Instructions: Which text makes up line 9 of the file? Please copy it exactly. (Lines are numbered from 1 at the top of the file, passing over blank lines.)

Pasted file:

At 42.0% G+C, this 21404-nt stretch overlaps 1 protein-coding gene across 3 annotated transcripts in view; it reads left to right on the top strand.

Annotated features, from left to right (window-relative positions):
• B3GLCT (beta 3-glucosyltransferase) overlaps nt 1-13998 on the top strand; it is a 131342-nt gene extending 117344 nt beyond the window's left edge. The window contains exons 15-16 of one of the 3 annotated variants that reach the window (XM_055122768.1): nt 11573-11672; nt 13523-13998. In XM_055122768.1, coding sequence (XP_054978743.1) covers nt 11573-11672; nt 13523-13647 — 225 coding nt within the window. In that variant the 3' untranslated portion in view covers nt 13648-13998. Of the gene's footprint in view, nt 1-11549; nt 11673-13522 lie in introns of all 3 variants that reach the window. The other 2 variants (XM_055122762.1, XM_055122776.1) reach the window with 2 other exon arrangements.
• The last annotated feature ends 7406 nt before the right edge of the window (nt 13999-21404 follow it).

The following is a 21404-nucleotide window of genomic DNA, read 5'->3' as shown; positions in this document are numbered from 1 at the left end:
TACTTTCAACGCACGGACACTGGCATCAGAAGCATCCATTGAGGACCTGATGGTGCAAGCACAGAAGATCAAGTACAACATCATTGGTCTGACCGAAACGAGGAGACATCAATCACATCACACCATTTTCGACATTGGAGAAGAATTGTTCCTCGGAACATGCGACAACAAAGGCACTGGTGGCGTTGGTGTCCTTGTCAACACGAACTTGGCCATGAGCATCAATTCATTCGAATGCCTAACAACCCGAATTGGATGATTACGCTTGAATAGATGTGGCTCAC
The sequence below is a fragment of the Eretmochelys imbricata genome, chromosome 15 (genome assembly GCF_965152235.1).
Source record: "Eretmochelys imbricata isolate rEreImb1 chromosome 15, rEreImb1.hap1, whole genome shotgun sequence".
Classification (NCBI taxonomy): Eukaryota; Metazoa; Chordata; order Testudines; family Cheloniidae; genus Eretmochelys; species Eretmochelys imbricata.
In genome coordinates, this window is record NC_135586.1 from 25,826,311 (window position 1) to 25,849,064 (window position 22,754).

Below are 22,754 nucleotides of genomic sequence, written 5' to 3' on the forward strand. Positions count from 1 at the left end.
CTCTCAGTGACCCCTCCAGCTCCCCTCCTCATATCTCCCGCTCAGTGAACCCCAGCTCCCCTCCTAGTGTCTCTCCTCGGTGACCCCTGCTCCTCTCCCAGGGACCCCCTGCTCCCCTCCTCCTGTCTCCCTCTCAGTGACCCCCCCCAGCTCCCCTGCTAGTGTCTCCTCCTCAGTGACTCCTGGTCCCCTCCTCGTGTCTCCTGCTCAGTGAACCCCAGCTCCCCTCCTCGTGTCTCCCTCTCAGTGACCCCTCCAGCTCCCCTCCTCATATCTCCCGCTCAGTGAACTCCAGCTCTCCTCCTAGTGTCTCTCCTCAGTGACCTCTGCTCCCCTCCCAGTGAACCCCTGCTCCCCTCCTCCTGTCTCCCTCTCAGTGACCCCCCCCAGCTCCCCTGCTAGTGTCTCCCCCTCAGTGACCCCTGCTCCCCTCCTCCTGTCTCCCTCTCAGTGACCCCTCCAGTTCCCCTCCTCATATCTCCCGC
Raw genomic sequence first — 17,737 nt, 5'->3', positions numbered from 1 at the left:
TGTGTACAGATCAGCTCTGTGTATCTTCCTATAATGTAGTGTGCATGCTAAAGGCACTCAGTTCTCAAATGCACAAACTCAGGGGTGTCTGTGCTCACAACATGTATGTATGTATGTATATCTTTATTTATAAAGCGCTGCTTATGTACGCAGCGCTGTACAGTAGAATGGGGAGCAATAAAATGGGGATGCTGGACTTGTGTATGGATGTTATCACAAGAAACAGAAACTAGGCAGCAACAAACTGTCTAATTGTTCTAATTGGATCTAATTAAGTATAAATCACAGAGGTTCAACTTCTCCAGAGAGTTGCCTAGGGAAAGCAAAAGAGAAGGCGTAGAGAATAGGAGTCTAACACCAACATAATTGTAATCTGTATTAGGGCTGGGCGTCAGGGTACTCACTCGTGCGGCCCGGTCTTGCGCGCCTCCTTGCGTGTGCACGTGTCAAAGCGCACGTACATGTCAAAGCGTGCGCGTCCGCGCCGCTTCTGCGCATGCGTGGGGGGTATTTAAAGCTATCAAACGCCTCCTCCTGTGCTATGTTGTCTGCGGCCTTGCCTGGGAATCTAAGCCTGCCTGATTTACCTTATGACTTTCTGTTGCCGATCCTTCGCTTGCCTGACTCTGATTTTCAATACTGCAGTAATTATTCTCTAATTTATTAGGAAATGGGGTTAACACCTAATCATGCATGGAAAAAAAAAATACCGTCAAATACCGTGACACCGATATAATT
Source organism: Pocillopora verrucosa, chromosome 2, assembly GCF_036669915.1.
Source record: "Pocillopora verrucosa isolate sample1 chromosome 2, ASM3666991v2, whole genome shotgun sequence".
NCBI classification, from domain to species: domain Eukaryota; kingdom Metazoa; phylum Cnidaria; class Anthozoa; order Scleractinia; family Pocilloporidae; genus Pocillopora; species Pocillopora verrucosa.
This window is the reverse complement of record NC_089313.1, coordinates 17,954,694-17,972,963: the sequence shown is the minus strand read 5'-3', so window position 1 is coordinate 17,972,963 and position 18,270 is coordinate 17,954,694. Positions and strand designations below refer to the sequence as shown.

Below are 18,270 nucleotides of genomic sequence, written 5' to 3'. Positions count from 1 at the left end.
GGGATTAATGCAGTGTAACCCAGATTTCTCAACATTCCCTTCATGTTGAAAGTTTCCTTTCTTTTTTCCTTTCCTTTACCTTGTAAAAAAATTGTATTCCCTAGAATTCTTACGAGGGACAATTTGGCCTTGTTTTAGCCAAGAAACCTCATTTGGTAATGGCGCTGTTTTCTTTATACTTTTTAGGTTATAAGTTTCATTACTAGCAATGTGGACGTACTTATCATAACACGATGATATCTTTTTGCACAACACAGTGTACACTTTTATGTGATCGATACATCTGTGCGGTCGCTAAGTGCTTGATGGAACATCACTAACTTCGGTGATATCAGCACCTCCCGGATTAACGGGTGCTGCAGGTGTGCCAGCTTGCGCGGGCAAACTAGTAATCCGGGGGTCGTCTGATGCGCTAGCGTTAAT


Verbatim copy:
Classification (NCBI taxonomy): Eukaryota; Metazoa; Chordata; order Testudines; family Cheloniidae; genus Eretmochelys; species Eretmochelys imbricata.